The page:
Sec. Gates to resign

Gates Going

The Foundry

In the coming months, lots of people will be cranking up their computers and burning up the airwaves with commentary on the just-announced departure of Secretary of Defense Robert Gates sometime in 2011.

Evaluating his legacy as SECDEF when he ultimately leaves next year will be important for the historical record, but the challenges his yet-to-be-named successor will face are more important.

For instance, there’s little doubt that the war in Afghanistan will still be a major focus in 2011 — not to mention the challenge of managing the White House’s mandated draw down next summer. Don’t forget about Pakistan. Plus, with lots of American trainers likely still in Iraq next year, attention will need to be given to that region as well.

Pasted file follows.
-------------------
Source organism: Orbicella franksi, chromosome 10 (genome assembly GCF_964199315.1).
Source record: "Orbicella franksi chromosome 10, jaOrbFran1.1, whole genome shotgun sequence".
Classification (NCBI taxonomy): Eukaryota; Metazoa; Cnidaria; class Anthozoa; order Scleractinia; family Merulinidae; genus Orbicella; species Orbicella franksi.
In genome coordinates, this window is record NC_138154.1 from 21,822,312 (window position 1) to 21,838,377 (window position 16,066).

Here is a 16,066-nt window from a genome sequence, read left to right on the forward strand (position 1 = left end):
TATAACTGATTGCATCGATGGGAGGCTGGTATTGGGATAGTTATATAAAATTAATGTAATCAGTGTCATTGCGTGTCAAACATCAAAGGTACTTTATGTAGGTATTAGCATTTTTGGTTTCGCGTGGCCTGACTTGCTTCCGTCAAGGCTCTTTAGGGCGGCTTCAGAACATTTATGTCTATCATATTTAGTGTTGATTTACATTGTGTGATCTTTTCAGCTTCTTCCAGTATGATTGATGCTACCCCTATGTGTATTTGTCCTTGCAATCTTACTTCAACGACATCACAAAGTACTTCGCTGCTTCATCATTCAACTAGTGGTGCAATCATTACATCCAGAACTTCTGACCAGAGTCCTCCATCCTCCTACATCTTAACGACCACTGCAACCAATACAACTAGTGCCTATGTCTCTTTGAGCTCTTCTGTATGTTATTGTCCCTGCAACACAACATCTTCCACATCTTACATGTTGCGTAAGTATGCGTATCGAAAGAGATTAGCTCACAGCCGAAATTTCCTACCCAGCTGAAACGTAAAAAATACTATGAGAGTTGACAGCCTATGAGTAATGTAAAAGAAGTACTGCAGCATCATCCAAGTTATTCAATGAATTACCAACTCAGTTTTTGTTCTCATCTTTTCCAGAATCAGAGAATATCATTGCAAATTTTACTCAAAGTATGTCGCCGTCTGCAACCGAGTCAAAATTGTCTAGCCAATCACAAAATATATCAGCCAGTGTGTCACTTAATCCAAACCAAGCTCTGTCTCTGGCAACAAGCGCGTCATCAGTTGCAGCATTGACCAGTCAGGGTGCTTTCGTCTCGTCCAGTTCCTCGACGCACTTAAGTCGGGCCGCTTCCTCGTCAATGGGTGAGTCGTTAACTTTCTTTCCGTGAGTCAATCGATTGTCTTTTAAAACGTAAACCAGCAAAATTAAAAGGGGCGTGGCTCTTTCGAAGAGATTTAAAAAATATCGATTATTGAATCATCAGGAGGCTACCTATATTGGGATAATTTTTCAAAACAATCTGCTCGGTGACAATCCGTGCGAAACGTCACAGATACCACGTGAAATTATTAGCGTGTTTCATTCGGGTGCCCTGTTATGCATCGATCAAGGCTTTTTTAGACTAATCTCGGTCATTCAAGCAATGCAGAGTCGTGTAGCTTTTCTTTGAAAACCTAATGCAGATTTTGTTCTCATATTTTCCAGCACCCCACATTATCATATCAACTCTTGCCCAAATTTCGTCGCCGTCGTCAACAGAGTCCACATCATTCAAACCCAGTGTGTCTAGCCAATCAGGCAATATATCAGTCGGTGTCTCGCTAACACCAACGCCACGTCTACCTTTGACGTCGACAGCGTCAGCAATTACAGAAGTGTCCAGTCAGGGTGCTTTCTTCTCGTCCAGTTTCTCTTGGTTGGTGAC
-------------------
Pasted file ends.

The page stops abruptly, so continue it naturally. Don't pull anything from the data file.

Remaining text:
And there’s Iran, which will either be a nuclear-weapons state or darn close to being one by the time Gates leaves the E-Ring for the last time. Unfortunately, the current policy approach just isn’t making headway. The new secretary is going to face the less-than-amusing task of handling Tehran’s atomic ayatollahs.

Along the same lines, what will be the status of our missile defenses? An important matter, considering that they provide the best prospects for defending the homeland against the growing Iranian nuclear and ballistic-missile threat. They also protect our troops abroad and allies around the world — yet the program has been pushed back several years. Its success demands attention from the new Pentagon leader.

And what will be the state of our own aging nuclear deterrent — a force in desperate need of modernization — especially in light of the Senate’s consideration of the U.S.-Russia Strategic Arms Reduction Treaty (New START) this fall?…

Read the rest at The Foundry.

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